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Micah McCurdy (BSc'06)

A day in the life

Micah McCurdy (BSc'06)

mccurdy_micah_photo credit_anna mccurdy_crop_1

In retrospect, doing a combined honours in physics and math was pretty exhausting—but at the time, it was exhilarating.

Inspired to pursue research and an academic career


“Dalhousie was very hard, but incredibly rewarding,” says Micah McCurdy. “I loved almost all of my classes and the student societies were a big part of my life. I was very, very involved and busy all four years.”

After graduating from Dal in 2006 with a Bachelor of Science (BSc) with First Class Honours in Mathematics and Physics—and several awards—Micah has focused entirely on math. Before starting his PhD at Macquarie University in Australia, he attended Cambridge. “I wasn't sure if I was ready for real research, but while doing the master’s, I found I really wanted to get back to it.”

Micah believes individual mentorship from several professors was the most valuable aspect of his undergraduate education. “Several Dal professors were good, but two stand out especially. First,” he recalls, “Jordan Kyriakidis put a lot of effort into his classes and showed enormous patience with my constant questions.”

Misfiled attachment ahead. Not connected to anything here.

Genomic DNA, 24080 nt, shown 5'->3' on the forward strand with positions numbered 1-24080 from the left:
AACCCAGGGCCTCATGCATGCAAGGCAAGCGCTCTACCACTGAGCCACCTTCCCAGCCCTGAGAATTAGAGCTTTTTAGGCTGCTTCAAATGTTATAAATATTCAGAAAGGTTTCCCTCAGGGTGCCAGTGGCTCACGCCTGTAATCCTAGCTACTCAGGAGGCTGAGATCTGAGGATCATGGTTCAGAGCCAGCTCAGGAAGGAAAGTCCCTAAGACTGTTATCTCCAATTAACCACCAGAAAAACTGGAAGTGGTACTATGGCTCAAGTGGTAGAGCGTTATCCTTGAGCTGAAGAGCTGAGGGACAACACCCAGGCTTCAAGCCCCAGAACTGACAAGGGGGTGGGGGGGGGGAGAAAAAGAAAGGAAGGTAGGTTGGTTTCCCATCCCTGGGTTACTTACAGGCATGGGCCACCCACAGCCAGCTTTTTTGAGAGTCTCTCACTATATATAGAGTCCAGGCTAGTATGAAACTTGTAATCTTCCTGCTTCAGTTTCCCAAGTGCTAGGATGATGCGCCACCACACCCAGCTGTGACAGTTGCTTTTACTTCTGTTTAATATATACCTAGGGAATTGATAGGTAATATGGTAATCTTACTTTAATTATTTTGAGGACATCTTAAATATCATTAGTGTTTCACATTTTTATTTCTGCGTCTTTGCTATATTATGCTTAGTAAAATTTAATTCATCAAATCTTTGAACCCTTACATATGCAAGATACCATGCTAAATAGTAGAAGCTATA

“And Andrew Rutenberg supervised two of my NSERC undergrad research awards. I only took one class from him,” Micah says, “but his mentorship and guidance cannot be overstated. He’s one of the reasons I seriously pursued an academic career.”

Micah notes that professors in Dalhousie’s Math Department were also extremely important. “I would have had a terrible time pursuing my combined honours if not for the close relationship between the two departments.”

But all of his academic accomplishments pale in comparison, Micah says, to his marriage. “I had an amazing fourth year at Dal, with 10 A+ marks, of which I was once over-proud,” he admits. “But a few years of travelling the world with my wife Anna certainly adds some perspective.”

Micah recently accepted a one-year post-doc at Saint Mary’s University (SMU). “It’s fantastic, since both my wife and I would like to live permanently in Halifax,” he says. “Likely, we'll have to leave Halifax again before we settle down—such is the academic life—but we're happy to be back for now.”

Professionally, he’s had some highlights too. “Probably the most satisfying moment was when a woman—whose intellect and knowledge dwarf mine—used one of my ideas to improve her research. In math, it's rare to feel ‘useful’ in the conventional sense,” Micah explains, noting that theoretical research has a different purpose than applied research, “so it's lovely to see one's ideas be helpful.”

Photo: Anna McCurdy